Time to become a PhD – Time to fasten up becoming a PhD

In our last article I wondered how long it takes for students at our faculty to finally get their PhD after having submitted their thesis. Surveys among alumni (n=32) showed that this final step takes about five months. 70% of the former PhD students were not satisfied with how long it took from handing in their thesis until their defense could take place.

This time I have good news for you! And they are about things going well.

(photo: colourbox.com/ BrunoWeltmann)

First of all, as the data of our survey shows, there are students for whom the process went quickly and who defended soon after handing in within official deadlines. Second, there are other universities and faculties where long waiting times until the final graduation are not an issue and where students graduate within 6-8 weeks after handing in their thesis. From these examples, we can learn what can be done to improve the current situation at our faculty and identify strategies on how this issue can be solved.

What are the secrets to pass the graduation process within an acceptable amount of time?

I interviewed alumni from our faculty who defended their thesis in less than three months after submission. The feedback was that it is about being proactive but also states that as soon as the thesis is handed in, one cannot influence the whole process that much anymore. Nevertheless, these alumni had two recommendations how to speed up the process: First, stay in close contact with the people involved in the process (reviewers, their secretaries, and the graduation office). One critical step is to make reviewers stick to their submission deadlines. You should ask regularly how things are going and call reviewers and the graduation office by phone. Since there is no automatic reminder, it is important that you remind them of the deadlines yourself. Second, arrange a date for the defense with your committee right after submitting the thesis. This makes reviewers stick to their deadlines and pushes the process.

How is the final graduation process organized at Universities where the graduation process runs quickly and smoothly?

I have picked out two examples, (Göttingen, Germany and Stockholm/Lund, Sweden) and surveyed graduates from these places (n=7). These graduates were happy about their graduation process and waited less than three months for their defense (55% less than two months, 45% two to three months). The graduates concordantly reported that the graduation process was very standardized at their institute and that a special committee automatically tracked deadlines.

Indeed, an external committee that supervises and strictly handles deadlines was pointed out as the most critical factor for a smooth evaluation. In addition, some alumni believe that clearly pointing out and explaining implications for the graduates’ careers and financial situation could help to speed up the process as well as discussing about that issue to create general awareness.

Altogether, I believe that on the long-run the final graduation process at our faculty has to be optimized and streamlined. Graduates need to be able to plan ahead, have certainty about the duration of the process, and should not be confronted with direct and indirect career disadvantages. For those who are soon facing the process I collected three useful tips:

Short-term strategies
• Be active: keep calling and e-mailing the graduation office and your supervisors (often things are “lying around” for weeks or months and no one is realizing that)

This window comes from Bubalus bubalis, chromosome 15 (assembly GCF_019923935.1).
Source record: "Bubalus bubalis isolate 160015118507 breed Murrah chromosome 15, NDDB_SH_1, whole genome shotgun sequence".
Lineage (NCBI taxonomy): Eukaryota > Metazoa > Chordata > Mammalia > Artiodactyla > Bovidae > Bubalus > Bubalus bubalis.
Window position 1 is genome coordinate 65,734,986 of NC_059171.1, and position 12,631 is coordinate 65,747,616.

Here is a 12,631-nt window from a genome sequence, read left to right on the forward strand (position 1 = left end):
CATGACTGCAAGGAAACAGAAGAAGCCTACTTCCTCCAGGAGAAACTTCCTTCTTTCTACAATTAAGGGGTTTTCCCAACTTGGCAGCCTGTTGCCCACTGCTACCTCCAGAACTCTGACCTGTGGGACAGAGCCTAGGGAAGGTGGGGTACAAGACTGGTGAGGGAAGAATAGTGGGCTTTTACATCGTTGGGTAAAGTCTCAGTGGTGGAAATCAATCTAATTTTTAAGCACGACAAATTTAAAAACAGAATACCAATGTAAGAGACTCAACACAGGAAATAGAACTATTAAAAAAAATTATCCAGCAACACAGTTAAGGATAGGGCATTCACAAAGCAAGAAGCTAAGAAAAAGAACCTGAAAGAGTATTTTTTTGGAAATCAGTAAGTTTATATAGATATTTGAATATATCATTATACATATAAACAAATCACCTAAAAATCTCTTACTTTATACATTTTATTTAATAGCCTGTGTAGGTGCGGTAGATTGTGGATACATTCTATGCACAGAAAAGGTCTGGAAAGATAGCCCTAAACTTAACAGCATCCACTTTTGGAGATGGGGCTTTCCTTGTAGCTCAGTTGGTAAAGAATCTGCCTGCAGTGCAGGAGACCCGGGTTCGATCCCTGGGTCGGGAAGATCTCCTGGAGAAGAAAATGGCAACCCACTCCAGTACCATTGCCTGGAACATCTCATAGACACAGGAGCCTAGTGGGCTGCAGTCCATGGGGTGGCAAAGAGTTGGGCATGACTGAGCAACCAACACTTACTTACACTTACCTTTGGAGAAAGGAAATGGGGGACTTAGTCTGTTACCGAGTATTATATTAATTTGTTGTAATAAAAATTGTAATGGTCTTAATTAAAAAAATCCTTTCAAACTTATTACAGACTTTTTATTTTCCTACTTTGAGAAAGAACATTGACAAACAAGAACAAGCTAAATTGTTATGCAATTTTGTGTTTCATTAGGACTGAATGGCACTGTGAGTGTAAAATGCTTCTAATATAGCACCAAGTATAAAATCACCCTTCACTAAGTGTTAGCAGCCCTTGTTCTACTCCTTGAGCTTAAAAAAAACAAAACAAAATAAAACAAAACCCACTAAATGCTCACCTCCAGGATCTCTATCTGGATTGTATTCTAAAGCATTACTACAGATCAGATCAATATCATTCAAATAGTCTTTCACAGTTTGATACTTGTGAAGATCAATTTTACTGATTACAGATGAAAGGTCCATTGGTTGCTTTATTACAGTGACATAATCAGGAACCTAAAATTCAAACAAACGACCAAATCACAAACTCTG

• Get support from your supervisor or another tutor to make sure that the committee members keep on track
• Already ask your PhD committee for possible dates for your PhD defense when handing in your thesis

Intense discussions with former graduates and graduates from other institutes and universities revealed that the following four strategies need to be implemented to guarantee an efficient process in future:

Essential long-term requirements
• Automatic and strict supervision of deadlines
• Sufficient number of staff to coordinate the high number of PhD theses and enable the graduation office to track the process
• Determination of the defense date right after handing in as part of the official procedure
• Set incentives for referees to stick to the deadlines (e.g. deadline-dependent compensations, internal publishing of numbers, ect.)

Bonn University has achieved a lot over the past 200 years. I am sure that our faculty cares for its future scientists and, after awareness is created, will be successful in building up a streamlined graduation process to serve its PhD students’ needs.

The GOOD news is: It’s all in your hands to communicate the issues and push change!

(image: colourbox.com)

First, you can accelerate the process by trying to get support, communicate a date YOU expect to finish and coordinate a date for this timeline. Do not be shy or afraid of contacting the people involved in your graduation process!
Second, it’s about you to CHANGE things. Start discussing the issues and point out why something has to be done. It will help to explain the issues former PhD students had to face in the past. Try to achieve that supervisors care about that and primarily that the process is tracked and handed by an external team with sufficient manpower to closely supervise the process.

One thought on “Time to become a PhD – Time to fasten up becoming a PhD”

  1. Ray Becker

    When deciding to pursue an advanced degree, it is essential that the student considers the significant investment of both money and time. Today s doctoral student can expect to spend almost a decade studying and researching to become experts in the field. This highly demanding process can also be immensely rewarding at the end of the process when you finally earn the title of doctor .

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